To beat bedtime anxiety, think of your brain as a cassette deck

Pop one of these in the tape deck of your mind.
Pop one of these in the tape deck of your mind.
Image: AP Photo/Charles Krupa
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Ever since I can remember, there have been occasional nights where sleep just refuses to settle into my bones. I’ve developed some strategies for dealing with these brief bouts of insomnia. If it’s cool weather I’ll open a window, then lie on the bed without any covers until I am very cold, then cover myself up and let the soothing warmth of the comforter pull me under. I get up and read on the couch and drink something warm and non-caffeinated until I feel drowsy. Or, I just accept my fate and get up and do something.

Those occasional random nights of sleeplessness stopped being a big deal when I made my peace with them. The other kind of insomnia I experience is a little tougher to shake. In moments of big change, stress, and pressure—say, just before getting married, just after publishing a big story, or while in the process of moving, or in the midst of an important decision—I get anxiety insomnia. Instead of drifting off to sleep, my chest gets tight and my breathing gets shallow. I can feel every heartbeat. I just can’t quiet my busy mind. (Apparently I’m not the only one.)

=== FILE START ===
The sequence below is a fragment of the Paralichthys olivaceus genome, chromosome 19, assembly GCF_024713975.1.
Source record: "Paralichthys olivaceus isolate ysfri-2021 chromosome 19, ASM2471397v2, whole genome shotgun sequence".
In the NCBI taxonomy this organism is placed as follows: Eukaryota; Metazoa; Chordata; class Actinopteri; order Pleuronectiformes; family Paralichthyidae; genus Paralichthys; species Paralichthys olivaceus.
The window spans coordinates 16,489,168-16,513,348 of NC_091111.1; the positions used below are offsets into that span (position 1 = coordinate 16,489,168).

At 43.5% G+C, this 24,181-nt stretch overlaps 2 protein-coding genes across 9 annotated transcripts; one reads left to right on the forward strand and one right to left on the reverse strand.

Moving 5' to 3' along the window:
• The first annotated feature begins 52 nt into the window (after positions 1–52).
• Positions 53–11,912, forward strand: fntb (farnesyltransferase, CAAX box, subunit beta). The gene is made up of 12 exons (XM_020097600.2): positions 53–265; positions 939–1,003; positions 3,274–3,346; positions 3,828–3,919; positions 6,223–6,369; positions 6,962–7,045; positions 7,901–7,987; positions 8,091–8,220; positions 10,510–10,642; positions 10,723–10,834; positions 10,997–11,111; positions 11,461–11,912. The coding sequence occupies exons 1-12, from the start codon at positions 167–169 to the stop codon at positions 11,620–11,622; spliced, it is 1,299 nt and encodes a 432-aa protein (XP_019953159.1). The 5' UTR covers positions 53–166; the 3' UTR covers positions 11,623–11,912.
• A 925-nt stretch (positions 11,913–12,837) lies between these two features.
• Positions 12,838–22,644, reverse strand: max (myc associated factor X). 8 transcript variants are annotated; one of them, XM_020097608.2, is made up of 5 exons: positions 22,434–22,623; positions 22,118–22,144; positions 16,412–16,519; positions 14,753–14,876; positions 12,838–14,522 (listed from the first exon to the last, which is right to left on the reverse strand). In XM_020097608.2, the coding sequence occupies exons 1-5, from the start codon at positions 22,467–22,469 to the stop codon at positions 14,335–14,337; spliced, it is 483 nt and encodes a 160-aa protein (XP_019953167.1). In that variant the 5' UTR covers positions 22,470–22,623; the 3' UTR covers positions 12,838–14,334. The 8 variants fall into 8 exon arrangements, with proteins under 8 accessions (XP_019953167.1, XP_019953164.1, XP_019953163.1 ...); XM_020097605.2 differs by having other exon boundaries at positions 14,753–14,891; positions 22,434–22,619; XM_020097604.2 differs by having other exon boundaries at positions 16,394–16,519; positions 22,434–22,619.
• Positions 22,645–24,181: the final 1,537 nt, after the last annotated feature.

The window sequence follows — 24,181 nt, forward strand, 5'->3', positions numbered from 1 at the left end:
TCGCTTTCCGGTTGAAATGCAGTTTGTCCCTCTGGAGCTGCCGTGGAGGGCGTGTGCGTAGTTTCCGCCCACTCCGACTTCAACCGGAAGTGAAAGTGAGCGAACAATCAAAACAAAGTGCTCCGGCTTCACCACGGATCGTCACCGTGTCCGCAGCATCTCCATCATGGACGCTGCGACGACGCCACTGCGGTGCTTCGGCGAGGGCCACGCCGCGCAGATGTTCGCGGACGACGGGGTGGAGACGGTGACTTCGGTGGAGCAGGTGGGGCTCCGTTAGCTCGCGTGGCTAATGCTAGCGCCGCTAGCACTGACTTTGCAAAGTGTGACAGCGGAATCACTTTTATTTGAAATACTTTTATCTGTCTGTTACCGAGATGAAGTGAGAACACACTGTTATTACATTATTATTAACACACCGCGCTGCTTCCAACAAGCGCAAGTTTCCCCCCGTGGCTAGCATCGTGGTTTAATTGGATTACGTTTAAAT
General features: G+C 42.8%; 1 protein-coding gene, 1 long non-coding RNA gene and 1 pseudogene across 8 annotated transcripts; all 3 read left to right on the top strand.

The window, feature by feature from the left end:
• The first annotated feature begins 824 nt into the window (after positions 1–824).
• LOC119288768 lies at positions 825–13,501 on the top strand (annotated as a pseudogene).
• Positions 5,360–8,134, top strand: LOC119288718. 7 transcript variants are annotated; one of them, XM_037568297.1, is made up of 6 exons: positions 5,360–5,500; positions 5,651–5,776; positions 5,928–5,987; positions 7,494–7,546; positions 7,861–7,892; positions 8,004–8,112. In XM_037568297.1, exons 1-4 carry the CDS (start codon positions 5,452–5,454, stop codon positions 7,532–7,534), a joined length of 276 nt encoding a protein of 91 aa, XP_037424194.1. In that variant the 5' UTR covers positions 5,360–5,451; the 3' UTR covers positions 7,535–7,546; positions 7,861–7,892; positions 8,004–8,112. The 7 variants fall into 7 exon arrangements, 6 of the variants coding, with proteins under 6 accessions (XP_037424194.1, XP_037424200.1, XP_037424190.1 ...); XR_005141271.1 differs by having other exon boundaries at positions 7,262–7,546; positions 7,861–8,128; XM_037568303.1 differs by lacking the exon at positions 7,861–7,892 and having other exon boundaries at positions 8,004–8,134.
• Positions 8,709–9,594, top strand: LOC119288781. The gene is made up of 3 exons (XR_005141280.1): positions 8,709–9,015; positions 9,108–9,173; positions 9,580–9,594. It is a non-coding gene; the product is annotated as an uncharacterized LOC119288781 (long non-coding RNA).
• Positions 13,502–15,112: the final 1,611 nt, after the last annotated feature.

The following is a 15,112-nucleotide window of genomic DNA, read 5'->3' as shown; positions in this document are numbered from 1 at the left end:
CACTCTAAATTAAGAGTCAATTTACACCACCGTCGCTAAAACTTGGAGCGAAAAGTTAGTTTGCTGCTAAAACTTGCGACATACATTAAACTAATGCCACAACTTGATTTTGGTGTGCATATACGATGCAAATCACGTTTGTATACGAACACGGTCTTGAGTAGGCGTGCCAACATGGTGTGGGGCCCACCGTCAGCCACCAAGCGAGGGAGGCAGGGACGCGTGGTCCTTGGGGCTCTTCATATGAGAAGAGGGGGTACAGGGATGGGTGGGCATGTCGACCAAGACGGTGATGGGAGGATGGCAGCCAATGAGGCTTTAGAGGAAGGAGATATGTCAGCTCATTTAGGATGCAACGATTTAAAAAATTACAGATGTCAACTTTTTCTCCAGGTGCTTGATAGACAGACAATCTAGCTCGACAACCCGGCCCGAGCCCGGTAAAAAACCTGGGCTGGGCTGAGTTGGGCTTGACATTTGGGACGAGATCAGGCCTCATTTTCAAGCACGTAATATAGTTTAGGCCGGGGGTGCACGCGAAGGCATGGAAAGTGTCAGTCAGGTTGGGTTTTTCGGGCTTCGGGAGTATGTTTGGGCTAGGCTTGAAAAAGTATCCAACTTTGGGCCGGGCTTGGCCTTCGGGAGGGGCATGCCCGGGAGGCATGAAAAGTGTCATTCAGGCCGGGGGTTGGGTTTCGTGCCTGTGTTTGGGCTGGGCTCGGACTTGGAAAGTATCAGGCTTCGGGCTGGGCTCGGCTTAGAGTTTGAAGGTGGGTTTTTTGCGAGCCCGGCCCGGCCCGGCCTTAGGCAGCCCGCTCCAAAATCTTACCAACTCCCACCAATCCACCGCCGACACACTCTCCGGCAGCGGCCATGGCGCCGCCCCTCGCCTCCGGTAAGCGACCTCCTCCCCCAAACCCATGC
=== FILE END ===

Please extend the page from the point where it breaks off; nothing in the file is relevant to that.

When I first experienced this, in college, a friend shared a trick that I still use. She was experiencing the same anxiety-driven sleeplessness, and her therapist offered up the following advice: Think of something relaxing and fun. Conceptualize that activity or narrative as a tape that you can pop into the cassette deck of your mind. Actively gather a couple at any given time. Then, when you’re in bed, watching the minutes tick by, just pick your tape and press play. (I’m old enough that evoking the era of mix tapes on cassette is a pleasantly nostalgic experience, but if “cassette tape” is an abstract concept to you, try thinking of it as a soothing playlist instead.)

It really works. Right now the “tapes” I have in heavy rotation include a bathroom remodel, and various ambitious cooking projects, including sourdough starter and the Zahav lamb shoulder. Sometimes I build a capsule wardrobe for myself in an alternate reality that doesn’t include my children or ketchup, or I plan ahead to next year’s garden. These tapes are generally very process-driven and free from serious emotional content, somewhere at the junction of things I will eventually do and fantasy hobbies that I wish I had time for.

This technique has some basis in brain science. It’s not unlike the technique known as “cognitive shuffling,” devised by a Canadian cognitive scientist. A growing body of research indicates that meditation and mindfulness can be effective treatment for chronic insomnia. A study published in the journal Sleep in 2014 found that meditation-based therapies significantly reduced the severity of chronic insomnia, echoing a study from decades earlier.

These studies were small, and more research needs to be done to prove the point. And of course, true meditation is far more intense than making a few mix tapes your mind. That’s part of the brilliance of the tape method, though. For occasional, topical insomnia, it’s a very easy way to quiet the mind and get a little more sleep—or at least feel less frantic about the sleep you’re not getting.